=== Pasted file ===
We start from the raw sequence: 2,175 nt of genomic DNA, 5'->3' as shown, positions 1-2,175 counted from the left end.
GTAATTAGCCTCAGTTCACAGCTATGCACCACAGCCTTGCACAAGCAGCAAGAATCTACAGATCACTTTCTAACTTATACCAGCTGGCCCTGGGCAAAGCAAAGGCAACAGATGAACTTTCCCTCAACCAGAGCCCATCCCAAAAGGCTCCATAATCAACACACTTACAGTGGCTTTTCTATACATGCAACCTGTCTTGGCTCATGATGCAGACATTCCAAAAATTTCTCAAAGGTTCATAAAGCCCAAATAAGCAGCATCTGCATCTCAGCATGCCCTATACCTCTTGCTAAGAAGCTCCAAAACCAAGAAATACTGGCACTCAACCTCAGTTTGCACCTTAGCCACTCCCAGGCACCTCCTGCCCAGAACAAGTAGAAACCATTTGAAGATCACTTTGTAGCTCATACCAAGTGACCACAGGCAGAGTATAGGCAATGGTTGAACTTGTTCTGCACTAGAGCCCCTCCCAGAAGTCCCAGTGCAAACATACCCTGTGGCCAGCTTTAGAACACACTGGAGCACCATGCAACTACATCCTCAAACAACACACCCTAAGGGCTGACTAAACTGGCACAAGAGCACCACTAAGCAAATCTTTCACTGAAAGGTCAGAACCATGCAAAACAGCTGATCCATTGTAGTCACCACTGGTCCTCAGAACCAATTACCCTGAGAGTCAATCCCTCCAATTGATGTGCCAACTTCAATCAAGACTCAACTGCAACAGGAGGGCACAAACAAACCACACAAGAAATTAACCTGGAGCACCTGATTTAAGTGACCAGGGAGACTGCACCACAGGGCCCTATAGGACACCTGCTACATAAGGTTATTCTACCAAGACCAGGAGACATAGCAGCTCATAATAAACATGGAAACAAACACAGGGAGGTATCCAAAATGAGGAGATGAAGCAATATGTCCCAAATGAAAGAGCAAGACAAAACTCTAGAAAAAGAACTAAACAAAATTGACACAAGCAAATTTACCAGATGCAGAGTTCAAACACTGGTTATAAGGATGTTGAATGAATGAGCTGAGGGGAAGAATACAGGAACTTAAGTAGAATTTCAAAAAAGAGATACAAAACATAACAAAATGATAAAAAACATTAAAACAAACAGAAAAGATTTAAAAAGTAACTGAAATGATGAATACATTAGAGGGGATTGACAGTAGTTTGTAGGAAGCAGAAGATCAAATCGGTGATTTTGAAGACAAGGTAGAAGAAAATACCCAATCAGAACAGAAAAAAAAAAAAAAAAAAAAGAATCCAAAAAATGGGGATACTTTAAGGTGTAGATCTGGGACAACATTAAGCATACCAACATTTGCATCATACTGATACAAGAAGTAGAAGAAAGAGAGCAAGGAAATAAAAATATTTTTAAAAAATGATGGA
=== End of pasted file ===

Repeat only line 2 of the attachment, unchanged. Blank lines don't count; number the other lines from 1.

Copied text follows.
GTAATTAGCCTCAGTTCACAGCTATGCACCACAGCCTTGCACAAGCAGCAAGAATCTACAGATCACTTTCTAACTTATACCAGCTGGCCCTGGGCAAAGCAAAGGCAACAGATGAACTTTCCCTCAACCAGAGCCCATCCCAAAAGGCTCCATAATCAACACACTTACAGTGGCTTTTCTATACATGCAACCTGTCTTGGCTCATGATGCAGACATTCCAAAAATTTCTCAAAGGTTCATAAAGCCCAAATAAGCAGCATCTGCATCTCAGCATGCCCTATACCTCTTGCTAAGAAGCTCCAAAACCAAGAAATACTGGCACTCAACCTCAGTTTGCACCTTAGCCACTCCCAGGCACCTCCTGCCCAGAACAAGTAGAAACCATTTGAAGATCACTTTGTAGCTCATACCAAGTGACCACAGGCAGAGTATAGGCAATGGTTGAACTTGTTCTGCACTAGAGCCCCTCCCAGAAGTCCCAGTGCAAACATACCCTGTGGCCAGCTTTAGAACACACTGGAGCACCATGCAACTACATCCTCAAACAACACACCCTAAGGGCTGACTAAACTGGCACAAGAGCACCACTAAGCAAATCTTTCACTGAAAGGTCAGAACCATGCAAAACAGCTGATCCATTGTAGTCACCACTGGTCCTCAGAACCAATTACCCTGAGAGTCAATCCCTCCAATTGATGTGCCAACTTCAATCAAGACTCAACTGCAACAGGAGGGCACAAACAAACCACACAAGAAATTAACCTGGAGCACCTGATTTAAGTGACCAGGGAGACTGCACCACAGGGCCCTATAGGACACCTGCTACATAAGGTTATTCTACCAAGACCAGGAGACATAGCAGCTCATAATAAACATGGAAACAAACACAGGGAGGTATCCAAAATGAGGAGATGAAGCAATATGTCCCAAATGAAAGAGCAAGACAAAACTCTAGAAAAAGAACTAAACAAAATTGACACAAGCAAATTTACCAGATGCAGAGTTCAAACACTGGTTATAAGGATGTTGAATGAATGAGCTGAGGGGAAGAATACAGGAACTTAAGTAGAATTTCAAAAAAGAGATACAAAACATAACAAAATGATAAAAAACATTAAAACAAACAGAAAAGATTTAAAAAGTAACTGAAATGATGAATACATTAGAGGGGATTGACAGTAGTTTGTAGGAAGCAGAAGATCAAATCGGTGATTTTGAAGACAAGGTAGAAGAAAATACCCAATCAGAACAGAAAAAAAAAAAAAAAAAAAAGAATCCAAAAAATGGGGATACTTTAAGGTGTAGATCTGGGACAACATTAAGCATACCAACATTTGCATCATACTGATACAAGAAGTAGAAGAAAGAGAGCAAGGAAATAAAAATATTTTTAAAAAATGATGGA